During a campaign event in Nashville on Thursday, real-estate mogul Donald Trump announced that a decision regarding a third-party run. Trump has until Sept. 30 to rule out a third-party bid if he wants to compete in South Carolina’s Republican primary, a key test in the nominating contest. Trump has continued to refuse ruling out a third-party candidacy, citing that he could use the threat of an independent bid as leverage. However, he can’t appear on the South Carolina primary ballot unless he pledges to support the GOP nominee in the general election. Trump said his success in the polls has caused Republican Party leaders to respond very well to him. Trump was courting voters at the National Federation of Republican Assemblies.
With more than a year before the presidential election, Trump has been leading summertime polls. Many of his supporters’ sentiments align with those that fueled the tea party’s rise. Trump made clear Saturday that he welcomes tea party support. The event came the day after Trump held a glitzy $100-per-person campaign event — which he repeatedly insisted wasn’t a fundraiser — outside of Boston. Trump said the money raised was only to offset the costs of the event and said people attending could choose to pay whatever they wanted.
As far as a third-party run is concerned, the Republican Party has been treating me very, very fairly. All I ask is fairness,” “In terms of victory, that would certainly be the best path to victory, and we’re gonna make a decision very soon and I think a lot of people are gonna be very happy.”
Trump said his success in the polls has caused Republican Party leaders to respond very well to him.
I’ve been treated very nicely, as you know. I’ve been leading in every poll. I’m leading in every state — by a lot. And nationally by a lot,” “I have a great relationship to the Republican Party — to the conservatives, to the evangelicals, to the tea party. You probably noticed right across the board.”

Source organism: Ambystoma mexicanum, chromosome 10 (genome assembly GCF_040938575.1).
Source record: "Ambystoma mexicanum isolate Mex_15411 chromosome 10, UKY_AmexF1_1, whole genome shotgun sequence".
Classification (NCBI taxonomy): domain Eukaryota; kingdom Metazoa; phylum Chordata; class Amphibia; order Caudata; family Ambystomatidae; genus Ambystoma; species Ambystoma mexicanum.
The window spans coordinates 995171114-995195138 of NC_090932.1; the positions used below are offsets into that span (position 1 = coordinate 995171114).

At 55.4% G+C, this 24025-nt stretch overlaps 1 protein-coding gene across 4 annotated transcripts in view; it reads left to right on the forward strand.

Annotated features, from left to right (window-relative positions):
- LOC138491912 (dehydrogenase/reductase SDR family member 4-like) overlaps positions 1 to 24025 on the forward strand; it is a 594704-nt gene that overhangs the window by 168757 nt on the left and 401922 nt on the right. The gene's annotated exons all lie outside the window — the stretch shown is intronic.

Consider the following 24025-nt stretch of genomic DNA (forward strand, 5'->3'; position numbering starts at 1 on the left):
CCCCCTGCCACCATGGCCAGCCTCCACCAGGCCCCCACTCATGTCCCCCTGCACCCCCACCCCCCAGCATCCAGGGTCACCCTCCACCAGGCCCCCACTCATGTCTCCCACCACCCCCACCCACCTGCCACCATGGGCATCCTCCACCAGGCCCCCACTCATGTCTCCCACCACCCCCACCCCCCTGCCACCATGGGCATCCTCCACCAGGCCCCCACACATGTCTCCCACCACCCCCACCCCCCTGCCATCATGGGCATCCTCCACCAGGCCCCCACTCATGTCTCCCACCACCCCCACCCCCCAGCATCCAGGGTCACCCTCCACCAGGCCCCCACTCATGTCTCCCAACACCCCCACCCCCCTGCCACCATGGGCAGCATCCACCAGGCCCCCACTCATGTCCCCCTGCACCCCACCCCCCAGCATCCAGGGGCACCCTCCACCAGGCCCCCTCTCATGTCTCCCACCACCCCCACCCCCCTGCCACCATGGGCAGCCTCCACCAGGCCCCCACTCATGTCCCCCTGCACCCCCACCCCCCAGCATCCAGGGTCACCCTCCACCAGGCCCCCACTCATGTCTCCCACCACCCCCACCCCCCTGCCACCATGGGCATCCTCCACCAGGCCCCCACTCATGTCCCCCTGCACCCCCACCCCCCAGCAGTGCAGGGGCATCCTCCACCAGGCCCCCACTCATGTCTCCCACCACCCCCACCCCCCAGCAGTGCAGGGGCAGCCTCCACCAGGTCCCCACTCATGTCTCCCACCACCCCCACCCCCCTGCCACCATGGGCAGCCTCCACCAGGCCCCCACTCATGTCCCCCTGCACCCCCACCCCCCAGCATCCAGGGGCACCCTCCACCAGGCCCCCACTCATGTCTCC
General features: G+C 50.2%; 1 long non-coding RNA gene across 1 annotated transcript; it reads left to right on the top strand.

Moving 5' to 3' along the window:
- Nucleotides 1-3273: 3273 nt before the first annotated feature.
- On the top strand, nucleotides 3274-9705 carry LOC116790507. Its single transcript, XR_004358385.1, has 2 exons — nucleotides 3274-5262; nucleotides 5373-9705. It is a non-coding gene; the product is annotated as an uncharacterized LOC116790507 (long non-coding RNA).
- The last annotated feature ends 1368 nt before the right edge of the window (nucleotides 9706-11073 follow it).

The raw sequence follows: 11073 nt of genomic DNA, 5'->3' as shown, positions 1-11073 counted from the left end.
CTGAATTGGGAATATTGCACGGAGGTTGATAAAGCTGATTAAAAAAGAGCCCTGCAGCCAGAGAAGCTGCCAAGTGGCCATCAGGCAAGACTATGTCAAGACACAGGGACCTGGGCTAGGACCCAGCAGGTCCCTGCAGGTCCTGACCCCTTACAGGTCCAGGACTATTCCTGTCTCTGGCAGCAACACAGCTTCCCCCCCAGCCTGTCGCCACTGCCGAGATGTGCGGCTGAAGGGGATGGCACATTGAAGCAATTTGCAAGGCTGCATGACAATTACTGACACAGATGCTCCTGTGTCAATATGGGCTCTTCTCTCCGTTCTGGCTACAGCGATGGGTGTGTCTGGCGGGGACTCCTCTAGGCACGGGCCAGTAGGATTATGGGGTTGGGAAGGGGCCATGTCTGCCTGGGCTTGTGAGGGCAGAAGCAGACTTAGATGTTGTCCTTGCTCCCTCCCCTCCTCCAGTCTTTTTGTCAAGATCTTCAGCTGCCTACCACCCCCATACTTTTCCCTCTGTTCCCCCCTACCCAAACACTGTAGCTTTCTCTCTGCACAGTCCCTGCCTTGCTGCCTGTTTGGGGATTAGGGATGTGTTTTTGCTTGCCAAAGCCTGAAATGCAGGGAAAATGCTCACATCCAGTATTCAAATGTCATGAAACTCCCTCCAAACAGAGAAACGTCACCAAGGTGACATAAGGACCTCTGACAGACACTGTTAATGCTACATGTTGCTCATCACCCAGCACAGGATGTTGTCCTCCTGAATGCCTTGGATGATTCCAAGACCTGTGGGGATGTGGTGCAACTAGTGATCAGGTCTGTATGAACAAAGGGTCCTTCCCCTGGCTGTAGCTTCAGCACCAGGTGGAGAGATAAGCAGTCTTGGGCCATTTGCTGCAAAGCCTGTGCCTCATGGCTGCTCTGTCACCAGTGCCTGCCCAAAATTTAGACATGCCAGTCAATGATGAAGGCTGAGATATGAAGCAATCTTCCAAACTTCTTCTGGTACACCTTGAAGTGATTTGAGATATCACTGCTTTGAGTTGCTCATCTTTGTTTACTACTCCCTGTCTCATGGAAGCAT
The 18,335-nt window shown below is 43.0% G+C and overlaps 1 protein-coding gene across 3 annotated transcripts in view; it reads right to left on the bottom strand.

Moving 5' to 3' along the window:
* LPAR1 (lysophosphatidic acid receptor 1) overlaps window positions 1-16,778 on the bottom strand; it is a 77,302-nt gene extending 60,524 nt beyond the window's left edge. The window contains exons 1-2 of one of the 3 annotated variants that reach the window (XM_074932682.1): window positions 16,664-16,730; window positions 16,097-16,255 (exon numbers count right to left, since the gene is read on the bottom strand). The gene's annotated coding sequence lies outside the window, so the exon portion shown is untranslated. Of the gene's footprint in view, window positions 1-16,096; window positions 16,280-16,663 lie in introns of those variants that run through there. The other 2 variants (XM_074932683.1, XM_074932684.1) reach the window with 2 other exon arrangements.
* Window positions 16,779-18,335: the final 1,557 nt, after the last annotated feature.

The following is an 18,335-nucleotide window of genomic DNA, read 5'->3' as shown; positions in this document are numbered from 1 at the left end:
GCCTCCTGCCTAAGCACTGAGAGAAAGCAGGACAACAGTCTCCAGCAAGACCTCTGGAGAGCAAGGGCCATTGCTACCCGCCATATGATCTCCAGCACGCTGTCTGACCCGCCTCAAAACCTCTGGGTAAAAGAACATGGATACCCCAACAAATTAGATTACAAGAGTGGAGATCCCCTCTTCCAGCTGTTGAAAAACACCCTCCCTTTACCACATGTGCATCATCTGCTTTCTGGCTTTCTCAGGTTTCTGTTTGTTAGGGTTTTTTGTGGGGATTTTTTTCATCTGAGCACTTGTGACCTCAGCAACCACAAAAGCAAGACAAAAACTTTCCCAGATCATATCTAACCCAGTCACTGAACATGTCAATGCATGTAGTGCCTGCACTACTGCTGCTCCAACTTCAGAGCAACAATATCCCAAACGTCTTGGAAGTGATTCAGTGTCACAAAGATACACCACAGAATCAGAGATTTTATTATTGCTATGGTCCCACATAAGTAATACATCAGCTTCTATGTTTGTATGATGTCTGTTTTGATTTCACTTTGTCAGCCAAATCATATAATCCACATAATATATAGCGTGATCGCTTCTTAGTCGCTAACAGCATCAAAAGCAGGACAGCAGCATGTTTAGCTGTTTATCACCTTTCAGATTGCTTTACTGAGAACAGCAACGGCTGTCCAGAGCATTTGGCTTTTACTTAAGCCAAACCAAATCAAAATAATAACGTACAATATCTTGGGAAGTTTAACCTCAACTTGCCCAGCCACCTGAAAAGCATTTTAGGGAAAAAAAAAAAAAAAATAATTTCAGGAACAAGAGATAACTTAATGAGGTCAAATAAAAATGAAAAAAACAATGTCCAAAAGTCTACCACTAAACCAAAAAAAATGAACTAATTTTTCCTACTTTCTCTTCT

Trump also defended a personal attack he launched Friday against Huma Abedin, a top aide to Democratic front-runner Hillary Rodham Clinton, who has been swept up in the controversy over Clinton’s use of a private email server while she was secretary of state. Trump again speculated that Abedin had shared classified information with her husband, former Congressman Anthony Weiner, who resigned after sending sexually explicit images of himself to women he’d met online.
Trump also told reporters that he thinks former Hewlett Packard CEO Carly Fiorina should be included on stage for the main CNN debate at the Ronald Reagan presidential library next month, suggesting that the only woman in the GOP field could replace Sen. Rand Paul, the Kentucky Republican who trashed him during the first debate. “I would like to see Carly on stage because from the last debate to now she has been doing better than a lot of the ones who will be on stage,” Trump said. “She’s been killing Rand Paul, but he’s on stage and she’s not.”